The National Advertising Division (NAD), a voluntary advertising self-regulatory body administered by the Better Business Bureau, just dealt a major blow to the Pavlok Aversion Therapy wristband by recommending that it discontinue numerous unsupported claims as a violation of false advertising laws. Pavlok has said it will accept the recommendations.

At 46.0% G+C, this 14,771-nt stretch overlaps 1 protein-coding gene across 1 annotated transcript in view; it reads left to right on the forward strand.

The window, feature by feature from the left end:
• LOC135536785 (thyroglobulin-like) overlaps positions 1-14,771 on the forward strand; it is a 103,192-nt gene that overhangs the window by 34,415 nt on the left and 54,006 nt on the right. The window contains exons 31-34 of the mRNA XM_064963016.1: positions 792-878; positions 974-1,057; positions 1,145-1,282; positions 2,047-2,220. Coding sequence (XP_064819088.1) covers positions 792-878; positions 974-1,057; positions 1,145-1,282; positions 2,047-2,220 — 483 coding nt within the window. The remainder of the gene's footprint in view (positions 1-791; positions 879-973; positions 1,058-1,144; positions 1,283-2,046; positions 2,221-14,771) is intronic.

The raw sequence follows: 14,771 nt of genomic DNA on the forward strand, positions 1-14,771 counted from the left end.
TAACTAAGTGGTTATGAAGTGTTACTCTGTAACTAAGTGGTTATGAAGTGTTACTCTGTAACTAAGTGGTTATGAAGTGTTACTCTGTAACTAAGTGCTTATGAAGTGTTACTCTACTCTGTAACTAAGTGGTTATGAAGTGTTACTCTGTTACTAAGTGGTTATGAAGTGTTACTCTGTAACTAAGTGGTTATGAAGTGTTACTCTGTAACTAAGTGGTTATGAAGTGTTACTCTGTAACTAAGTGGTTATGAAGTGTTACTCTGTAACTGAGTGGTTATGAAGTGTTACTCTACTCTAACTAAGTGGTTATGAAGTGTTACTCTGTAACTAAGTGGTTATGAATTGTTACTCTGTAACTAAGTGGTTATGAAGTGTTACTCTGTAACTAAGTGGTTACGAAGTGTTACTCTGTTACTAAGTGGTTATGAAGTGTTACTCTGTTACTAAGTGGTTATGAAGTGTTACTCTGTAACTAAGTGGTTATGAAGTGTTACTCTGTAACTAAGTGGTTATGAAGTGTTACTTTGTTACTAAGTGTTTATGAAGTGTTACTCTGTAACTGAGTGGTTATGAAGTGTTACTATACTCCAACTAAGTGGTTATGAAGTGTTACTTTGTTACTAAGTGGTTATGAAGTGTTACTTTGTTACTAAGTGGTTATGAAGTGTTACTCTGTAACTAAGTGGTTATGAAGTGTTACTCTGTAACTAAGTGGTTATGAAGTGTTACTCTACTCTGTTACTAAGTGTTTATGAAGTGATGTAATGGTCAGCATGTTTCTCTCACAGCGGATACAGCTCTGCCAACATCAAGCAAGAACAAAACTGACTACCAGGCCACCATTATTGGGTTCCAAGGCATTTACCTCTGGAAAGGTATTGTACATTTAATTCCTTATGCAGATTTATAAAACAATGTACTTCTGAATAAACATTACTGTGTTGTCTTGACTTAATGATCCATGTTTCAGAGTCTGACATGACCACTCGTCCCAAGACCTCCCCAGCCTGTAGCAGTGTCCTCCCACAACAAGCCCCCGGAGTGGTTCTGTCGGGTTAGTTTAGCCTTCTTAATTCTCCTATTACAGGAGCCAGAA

Pavlok, a product by the Behavioral Technology Group, first entered the public’s general consciousness after being featured on “Shark Tank” this past May. (It did not get a deal, and involved a rather testy exchange between show stalwarts Kevin O’Leary and Mark Cuban, and the contestant.) In essence, Pavlok is a wristband that, with the press of a button, delivers an electric shock to the wearer. The product is based on behavioral conditioning first demonstrated by Ivan Pavlov (hence the product’s name). The theory is that if the wearer voluntarily delivers an electric shock to himself whenever he engages in a habit he wants to break (consuming sugar, smoking, nail-biting, etc.), then eventually he will associate the habit with a shock and will subconsciously stop the habit. Continue Reading